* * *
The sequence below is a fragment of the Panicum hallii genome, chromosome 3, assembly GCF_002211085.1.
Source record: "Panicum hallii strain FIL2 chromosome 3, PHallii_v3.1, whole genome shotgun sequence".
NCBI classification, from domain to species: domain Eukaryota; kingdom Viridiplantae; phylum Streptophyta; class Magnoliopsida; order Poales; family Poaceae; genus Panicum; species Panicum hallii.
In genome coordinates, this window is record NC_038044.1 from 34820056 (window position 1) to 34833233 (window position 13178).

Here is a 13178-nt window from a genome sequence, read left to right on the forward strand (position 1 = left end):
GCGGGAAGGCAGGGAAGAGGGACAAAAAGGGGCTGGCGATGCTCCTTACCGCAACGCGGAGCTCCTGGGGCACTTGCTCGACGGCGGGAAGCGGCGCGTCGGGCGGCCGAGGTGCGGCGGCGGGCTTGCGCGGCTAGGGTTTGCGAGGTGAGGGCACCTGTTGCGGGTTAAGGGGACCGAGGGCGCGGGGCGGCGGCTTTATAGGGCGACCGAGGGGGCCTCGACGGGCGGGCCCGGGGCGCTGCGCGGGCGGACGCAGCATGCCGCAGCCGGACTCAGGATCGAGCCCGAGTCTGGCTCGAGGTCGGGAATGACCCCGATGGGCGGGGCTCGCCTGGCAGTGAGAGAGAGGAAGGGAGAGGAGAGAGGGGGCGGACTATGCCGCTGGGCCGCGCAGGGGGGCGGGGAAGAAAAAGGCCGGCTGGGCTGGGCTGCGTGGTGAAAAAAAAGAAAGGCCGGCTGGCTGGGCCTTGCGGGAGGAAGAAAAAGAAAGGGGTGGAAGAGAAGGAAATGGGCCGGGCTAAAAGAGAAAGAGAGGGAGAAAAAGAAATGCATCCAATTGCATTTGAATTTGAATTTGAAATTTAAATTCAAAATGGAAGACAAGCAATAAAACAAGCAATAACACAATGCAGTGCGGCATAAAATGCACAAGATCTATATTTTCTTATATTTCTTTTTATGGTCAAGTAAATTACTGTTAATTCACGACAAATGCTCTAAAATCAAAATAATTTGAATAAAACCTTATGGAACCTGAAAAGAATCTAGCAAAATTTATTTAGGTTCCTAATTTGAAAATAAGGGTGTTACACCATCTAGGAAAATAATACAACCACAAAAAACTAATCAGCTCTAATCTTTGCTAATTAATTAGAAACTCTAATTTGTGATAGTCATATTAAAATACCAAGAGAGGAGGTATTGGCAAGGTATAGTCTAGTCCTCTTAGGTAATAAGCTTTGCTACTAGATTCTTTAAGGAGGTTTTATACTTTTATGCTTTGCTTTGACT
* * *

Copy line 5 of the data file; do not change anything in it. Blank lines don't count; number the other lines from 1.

Here is a 13178-nt window from a genome sequence, read left to right on the forward strand (position 1 = left end):